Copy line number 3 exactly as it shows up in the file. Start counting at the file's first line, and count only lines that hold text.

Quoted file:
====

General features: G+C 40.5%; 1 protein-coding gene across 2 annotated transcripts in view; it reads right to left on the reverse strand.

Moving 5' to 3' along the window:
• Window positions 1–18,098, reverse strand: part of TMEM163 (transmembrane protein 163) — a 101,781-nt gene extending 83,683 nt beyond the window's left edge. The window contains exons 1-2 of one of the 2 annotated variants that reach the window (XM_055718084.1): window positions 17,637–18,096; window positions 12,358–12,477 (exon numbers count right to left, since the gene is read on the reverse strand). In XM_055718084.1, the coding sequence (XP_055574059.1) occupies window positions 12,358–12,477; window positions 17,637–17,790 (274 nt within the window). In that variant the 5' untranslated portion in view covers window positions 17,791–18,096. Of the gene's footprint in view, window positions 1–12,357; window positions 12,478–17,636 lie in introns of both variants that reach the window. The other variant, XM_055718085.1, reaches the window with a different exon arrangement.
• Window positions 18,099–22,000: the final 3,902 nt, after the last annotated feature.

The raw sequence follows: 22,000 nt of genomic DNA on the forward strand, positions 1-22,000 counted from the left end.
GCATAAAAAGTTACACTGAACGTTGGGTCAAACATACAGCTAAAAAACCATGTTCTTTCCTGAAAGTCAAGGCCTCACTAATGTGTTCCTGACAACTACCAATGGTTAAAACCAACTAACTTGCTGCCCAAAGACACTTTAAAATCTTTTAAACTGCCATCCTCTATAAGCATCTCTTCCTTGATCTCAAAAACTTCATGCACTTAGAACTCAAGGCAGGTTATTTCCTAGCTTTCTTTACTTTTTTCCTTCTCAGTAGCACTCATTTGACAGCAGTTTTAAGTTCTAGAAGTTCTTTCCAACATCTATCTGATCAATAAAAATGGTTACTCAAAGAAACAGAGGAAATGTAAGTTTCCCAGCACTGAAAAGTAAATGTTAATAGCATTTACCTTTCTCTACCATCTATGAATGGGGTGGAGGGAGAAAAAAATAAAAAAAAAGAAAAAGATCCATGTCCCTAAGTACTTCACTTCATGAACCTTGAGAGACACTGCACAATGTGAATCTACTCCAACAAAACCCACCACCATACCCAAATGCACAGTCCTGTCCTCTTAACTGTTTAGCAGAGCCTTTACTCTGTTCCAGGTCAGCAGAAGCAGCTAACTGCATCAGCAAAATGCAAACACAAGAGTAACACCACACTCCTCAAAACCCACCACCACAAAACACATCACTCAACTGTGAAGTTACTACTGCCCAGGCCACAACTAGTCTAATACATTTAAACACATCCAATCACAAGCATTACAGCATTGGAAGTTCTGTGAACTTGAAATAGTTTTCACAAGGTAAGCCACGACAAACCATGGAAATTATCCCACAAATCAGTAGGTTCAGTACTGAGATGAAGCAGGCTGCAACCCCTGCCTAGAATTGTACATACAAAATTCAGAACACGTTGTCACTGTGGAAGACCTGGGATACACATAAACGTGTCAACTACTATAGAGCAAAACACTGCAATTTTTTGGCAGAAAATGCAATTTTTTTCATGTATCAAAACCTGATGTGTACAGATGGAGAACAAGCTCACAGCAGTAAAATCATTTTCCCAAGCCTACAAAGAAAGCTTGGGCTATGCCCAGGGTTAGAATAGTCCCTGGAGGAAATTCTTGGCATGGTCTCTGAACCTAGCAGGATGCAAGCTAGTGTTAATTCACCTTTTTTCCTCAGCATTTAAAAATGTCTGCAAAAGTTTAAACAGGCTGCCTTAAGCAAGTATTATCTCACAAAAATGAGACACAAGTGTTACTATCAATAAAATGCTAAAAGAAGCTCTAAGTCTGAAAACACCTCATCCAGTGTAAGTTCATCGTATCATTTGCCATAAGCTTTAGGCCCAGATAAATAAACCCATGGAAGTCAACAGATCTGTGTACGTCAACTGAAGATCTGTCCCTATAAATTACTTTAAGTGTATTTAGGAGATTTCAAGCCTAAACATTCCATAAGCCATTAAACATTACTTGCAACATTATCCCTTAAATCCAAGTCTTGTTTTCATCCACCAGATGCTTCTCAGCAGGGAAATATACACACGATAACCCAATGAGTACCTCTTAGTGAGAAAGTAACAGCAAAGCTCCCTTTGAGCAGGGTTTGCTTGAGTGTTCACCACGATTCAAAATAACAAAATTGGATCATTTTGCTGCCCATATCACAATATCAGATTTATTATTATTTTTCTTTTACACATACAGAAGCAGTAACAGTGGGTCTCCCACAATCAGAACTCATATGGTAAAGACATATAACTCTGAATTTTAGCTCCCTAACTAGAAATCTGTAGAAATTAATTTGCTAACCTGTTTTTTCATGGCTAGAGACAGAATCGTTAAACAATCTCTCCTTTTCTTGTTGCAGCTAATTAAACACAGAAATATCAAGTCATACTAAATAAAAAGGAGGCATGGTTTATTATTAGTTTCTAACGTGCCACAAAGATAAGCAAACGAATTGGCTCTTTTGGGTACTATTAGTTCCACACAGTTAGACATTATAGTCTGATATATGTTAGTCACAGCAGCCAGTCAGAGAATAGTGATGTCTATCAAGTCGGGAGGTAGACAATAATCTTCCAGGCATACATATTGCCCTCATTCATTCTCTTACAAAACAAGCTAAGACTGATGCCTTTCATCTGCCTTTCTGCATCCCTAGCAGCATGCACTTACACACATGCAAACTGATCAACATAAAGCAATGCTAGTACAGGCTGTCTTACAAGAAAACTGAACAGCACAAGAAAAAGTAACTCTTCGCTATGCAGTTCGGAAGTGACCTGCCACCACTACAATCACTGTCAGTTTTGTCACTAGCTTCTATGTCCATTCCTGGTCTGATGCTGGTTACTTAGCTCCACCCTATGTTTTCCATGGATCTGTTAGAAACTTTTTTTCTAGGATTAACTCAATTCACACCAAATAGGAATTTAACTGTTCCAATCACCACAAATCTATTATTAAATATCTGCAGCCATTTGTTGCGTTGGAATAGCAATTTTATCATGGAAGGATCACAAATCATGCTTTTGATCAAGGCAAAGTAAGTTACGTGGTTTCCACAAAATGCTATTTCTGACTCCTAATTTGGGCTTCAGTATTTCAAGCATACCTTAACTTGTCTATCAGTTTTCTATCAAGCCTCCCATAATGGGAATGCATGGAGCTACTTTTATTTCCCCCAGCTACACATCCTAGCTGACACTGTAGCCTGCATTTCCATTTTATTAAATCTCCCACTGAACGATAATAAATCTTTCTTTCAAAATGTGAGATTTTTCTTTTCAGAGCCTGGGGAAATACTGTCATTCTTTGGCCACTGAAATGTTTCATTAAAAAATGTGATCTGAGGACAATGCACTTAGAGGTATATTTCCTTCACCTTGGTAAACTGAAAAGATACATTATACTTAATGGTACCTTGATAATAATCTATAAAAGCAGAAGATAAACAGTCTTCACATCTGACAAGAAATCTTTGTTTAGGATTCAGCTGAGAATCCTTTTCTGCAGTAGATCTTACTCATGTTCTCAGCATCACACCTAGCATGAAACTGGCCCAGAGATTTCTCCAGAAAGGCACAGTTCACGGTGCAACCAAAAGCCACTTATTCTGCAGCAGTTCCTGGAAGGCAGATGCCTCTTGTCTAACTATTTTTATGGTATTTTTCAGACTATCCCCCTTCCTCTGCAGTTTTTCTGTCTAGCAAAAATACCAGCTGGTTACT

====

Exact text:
• Window positions 1–18,098, reverse strand: part of TMEM163 (transmembrane protein 163) — a 101,781-nt gene extending 83,683 nt beyond the window's left edge. The window contains exons 1-2 of one of the 2 annotated variants that reach the window (XM_055718084.1): window positions 17,637–18,096; window positions 12,358–12,477 (exon numbers count right to left, since the gene is read on the reverse strand). In XM_055718084.1, the coding sequence (XP_055574059.1) occupies window positions 12,358–12,477; window positions 17,637–17,790 (274 nt within the window). In that variant the 5' untranslated portion in view covers window positions 17,791–18,096. Of the gene's footprint in view, window positions 1–12,357; window positions 12,478–17,636 lie in introns of both variants that reach the window. The other variant, XM_055718085.1, reaches the window with a different exon arrangement.